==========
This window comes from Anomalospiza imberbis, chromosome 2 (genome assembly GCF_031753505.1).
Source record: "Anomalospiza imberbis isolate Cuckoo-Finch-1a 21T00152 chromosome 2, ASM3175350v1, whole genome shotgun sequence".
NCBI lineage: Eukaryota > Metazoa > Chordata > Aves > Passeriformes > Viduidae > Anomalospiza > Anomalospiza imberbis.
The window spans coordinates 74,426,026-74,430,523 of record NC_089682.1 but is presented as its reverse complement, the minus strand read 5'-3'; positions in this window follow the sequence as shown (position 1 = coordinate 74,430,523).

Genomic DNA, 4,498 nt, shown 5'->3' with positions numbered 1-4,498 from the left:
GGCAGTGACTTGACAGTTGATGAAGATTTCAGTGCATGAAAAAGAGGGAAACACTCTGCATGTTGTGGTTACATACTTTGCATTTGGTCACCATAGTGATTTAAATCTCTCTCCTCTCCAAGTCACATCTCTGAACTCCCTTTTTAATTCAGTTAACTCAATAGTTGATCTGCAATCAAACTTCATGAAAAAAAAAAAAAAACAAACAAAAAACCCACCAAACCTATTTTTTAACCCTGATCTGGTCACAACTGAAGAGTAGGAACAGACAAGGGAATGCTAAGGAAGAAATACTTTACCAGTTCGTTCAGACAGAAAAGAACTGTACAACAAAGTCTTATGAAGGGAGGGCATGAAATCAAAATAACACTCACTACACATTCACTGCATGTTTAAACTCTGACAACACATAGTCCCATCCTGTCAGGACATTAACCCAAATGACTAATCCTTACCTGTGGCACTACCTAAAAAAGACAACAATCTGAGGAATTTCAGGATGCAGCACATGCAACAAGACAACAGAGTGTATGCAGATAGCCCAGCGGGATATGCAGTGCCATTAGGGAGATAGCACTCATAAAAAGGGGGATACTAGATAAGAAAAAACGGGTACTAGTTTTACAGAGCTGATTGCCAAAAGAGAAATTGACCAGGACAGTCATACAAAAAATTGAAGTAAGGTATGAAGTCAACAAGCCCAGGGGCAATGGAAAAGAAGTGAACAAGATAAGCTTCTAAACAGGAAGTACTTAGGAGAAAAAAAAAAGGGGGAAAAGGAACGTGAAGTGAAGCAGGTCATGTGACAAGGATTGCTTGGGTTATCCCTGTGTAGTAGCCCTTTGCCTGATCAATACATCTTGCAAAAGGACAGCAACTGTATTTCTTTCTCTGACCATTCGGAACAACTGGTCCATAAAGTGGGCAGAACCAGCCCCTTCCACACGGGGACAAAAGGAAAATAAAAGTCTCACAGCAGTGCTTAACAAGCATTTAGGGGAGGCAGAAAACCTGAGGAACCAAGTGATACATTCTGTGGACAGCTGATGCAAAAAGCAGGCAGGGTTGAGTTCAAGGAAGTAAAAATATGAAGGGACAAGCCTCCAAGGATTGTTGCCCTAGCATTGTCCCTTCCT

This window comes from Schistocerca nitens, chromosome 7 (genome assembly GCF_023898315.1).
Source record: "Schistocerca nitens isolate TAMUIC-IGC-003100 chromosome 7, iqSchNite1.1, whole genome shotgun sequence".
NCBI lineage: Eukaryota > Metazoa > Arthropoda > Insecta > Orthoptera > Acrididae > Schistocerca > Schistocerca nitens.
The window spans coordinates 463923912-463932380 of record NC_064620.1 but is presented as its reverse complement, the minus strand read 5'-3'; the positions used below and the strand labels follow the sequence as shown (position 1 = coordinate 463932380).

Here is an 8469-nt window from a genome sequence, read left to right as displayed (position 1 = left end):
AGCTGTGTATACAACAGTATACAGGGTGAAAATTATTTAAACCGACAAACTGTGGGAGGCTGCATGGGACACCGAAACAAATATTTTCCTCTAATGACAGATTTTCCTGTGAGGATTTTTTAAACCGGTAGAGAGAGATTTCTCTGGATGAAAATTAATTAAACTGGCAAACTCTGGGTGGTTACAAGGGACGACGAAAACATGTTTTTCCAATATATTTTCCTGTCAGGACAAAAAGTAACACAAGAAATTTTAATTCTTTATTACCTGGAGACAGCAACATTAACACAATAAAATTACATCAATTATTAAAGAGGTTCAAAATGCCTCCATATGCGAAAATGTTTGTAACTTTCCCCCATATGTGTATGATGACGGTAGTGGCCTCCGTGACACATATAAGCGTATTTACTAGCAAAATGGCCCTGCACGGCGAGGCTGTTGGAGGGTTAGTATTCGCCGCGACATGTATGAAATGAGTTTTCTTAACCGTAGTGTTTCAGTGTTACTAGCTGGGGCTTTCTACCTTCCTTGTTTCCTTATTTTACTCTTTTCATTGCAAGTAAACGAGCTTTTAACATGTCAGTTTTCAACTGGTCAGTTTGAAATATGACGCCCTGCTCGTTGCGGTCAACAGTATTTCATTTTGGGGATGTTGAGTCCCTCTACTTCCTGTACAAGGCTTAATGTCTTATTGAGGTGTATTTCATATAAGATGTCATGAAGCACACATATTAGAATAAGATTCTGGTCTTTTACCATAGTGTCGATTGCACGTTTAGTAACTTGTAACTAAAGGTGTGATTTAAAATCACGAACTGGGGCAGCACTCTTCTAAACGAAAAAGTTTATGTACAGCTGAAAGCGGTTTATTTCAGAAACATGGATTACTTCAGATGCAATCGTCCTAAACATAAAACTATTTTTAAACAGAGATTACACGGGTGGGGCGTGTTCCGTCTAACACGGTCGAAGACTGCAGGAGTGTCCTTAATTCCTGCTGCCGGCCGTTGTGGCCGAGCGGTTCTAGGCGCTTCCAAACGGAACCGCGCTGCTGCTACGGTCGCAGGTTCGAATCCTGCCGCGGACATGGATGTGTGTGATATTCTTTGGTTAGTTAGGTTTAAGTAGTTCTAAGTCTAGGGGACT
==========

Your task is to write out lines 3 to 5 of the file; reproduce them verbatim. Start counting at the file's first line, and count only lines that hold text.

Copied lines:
NCBI lineage: Eukaryota > Metazoa > Chordata > Aves > Passeriformes > Viduidae > Anomalospiza > Anomalospiza imberbis.
The window spans coordinates 74,426,026-74,430,523 of record NC_089682.1 but is presented as its reverse complement, the minus strand read 5'-3'; positions in this window follow the sequence as shown (position 1 = coordinate 74,430,523).

Genomic DNA, 4,498 nt, shown 5'->3' with positions numbered 1-4,498 from the left: